About the Author: 
Bruce Tulgan is an adviser to business leaders and a sought-after keynote speaker and seminar leader. He is the founder and CEO of RainmakerThinking, Inc., a management research and training firm, as well as RainmakerLearning.com, an online training solution. Bruce is the best-selling author of numerous books including Not Everyone Gets a Trophy (2009; revised and expanded 2016) and It’s Okay to be the Boss (2007; revised and updated 2010). He has also written for publications including the New York Times, USA Today, the Harvard Business Review, Training Magazine, and Human Resources. Bruce also holds a sixth-degree black belt in classical Okinawan Uechi Ryu Karate Do. He lectures periodically at the Yale University School of Management in New Haven, Connecticut, where he lives with his wife Dr. Debby Applegate, author of the Pulitzer-Prize winning biography The Most Famous Man in America: The Biography of Henry Ward Beecher(2006) as well as Madam: The Notorious Life and Times of Polly Adler (forthcoming).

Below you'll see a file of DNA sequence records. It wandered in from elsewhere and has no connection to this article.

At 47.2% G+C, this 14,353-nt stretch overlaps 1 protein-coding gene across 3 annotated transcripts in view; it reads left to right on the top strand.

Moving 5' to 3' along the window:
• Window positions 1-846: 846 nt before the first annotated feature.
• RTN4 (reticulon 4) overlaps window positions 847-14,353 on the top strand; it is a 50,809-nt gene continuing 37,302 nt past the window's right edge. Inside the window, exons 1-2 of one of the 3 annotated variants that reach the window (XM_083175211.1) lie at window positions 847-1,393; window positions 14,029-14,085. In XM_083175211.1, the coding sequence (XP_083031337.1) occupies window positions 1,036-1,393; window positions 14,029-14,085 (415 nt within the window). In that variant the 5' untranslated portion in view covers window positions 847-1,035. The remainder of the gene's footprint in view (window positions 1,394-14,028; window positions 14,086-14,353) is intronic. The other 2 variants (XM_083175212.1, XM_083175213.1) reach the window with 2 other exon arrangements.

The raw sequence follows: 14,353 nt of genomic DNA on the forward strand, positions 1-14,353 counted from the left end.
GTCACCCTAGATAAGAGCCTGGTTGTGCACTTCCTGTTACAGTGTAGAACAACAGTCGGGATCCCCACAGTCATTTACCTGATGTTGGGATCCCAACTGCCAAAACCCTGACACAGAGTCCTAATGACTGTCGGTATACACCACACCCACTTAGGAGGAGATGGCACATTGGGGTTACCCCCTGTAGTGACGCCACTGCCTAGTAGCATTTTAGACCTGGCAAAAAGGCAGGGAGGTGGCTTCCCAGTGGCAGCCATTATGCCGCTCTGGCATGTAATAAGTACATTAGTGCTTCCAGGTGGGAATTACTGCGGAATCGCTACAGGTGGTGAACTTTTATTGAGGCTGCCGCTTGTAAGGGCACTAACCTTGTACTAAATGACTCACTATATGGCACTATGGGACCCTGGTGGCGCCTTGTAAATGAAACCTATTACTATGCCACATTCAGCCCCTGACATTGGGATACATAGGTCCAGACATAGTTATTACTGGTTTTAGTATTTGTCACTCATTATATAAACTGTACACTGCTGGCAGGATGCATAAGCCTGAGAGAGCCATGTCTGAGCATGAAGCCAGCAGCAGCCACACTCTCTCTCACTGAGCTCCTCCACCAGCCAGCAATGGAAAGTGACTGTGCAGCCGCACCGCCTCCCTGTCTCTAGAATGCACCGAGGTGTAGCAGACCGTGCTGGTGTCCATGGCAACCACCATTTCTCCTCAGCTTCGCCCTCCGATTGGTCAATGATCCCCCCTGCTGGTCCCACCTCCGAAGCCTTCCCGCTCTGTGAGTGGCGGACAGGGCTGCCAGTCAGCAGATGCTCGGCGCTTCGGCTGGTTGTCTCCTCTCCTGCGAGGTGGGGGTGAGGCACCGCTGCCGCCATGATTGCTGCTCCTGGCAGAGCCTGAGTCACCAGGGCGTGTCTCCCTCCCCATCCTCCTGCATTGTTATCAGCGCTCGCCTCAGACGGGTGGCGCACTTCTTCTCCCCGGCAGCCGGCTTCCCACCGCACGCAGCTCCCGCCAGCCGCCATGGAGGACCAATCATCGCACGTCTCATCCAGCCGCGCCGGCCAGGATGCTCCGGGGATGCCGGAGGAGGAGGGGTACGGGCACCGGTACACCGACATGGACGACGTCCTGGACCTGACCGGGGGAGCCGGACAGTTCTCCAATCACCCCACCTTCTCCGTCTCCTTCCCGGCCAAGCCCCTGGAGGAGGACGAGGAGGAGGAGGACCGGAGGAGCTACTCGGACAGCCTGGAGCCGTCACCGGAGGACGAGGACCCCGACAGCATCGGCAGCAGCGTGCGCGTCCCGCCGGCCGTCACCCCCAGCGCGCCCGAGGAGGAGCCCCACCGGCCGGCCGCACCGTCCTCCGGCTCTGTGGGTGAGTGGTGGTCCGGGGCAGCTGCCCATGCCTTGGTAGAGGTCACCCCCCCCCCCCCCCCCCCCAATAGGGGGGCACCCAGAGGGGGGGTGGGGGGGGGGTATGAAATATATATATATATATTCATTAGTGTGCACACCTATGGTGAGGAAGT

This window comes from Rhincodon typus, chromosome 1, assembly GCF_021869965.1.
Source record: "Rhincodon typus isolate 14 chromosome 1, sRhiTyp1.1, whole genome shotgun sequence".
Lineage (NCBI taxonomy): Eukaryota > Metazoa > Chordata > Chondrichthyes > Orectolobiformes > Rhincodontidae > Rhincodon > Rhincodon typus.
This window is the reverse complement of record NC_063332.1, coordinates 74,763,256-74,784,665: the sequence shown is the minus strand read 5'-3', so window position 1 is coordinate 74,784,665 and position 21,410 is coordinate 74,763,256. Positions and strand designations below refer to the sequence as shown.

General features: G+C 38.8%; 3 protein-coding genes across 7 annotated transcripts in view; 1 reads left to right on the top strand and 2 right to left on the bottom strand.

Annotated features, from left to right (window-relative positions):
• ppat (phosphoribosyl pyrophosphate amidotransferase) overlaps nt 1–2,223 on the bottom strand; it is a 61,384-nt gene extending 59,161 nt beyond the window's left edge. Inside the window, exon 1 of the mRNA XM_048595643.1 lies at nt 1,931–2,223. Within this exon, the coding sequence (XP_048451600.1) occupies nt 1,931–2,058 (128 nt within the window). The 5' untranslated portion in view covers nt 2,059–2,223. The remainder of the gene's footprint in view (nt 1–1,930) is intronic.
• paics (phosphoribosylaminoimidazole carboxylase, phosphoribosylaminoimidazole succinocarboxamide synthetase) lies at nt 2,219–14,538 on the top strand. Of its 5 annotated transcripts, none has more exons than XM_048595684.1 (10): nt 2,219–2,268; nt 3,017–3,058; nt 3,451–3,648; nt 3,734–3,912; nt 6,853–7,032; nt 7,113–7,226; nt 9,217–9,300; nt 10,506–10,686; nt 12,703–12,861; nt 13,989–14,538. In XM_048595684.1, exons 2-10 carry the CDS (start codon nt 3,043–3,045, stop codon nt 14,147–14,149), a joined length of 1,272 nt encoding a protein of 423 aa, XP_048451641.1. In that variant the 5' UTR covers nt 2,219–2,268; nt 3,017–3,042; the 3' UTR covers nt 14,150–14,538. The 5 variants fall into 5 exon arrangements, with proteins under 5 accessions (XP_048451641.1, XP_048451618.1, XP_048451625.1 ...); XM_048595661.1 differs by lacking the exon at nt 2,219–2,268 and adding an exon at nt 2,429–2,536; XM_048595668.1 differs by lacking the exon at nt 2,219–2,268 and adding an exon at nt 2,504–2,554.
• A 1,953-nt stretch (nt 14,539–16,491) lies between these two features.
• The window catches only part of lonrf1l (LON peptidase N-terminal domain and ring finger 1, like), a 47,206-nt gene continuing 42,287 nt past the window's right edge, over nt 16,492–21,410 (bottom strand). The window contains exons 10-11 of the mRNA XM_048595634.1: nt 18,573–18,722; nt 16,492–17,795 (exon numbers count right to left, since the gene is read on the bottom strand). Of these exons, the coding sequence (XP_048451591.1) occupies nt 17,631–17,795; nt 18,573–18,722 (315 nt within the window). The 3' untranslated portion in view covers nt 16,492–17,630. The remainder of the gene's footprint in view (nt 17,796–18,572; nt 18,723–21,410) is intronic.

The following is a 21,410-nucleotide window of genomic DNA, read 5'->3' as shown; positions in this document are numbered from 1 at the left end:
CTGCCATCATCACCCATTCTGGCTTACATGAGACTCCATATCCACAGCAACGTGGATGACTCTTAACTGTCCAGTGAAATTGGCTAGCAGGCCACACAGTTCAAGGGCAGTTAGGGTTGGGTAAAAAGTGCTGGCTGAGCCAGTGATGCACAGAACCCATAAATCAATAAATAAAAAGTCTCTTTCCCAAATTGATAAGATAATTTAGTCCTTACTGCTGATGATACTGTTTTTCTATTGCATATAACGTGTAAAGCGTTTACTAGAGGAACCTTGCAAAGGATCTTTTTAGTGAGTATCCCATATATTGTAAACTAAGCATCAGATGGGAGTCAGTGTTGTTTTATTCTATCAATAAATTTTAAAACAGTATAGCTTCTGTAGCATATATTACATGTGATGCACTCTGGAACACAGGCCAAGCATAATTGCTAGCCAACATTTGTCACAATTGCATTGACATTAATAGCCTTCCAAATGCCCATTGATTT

About RainmakerThinking, Inc.:
RainmakerThinking, Inc. is a management research, training and consulting firm and the leading authority on generational issues in the workplace, founded and run by best-selling author and internationally recognized management expert Bruce Tulgan.

Since 1993, their research has included hundreds of thousands of participants from hundreds of organizations in a wide range of industries. RainmakerThinking continues to pursue three ongoing longitudinal studies: The Generational Shift in the Workforce (since 1993), Leadership/Management/and Supervision (since 1995), and Human Capital Management (since 1997).

Based on this ongoing research, RainmakerThinking has provided assessment, training, and consulting services for more than 400 different organizations ranging from the United States Armed Forces to Wal-Mart.

For more information, please visit: www.rainmakerthinking.com
or contact Liz Richards, Director of Creative Content: lizr@rainmakerthinking.com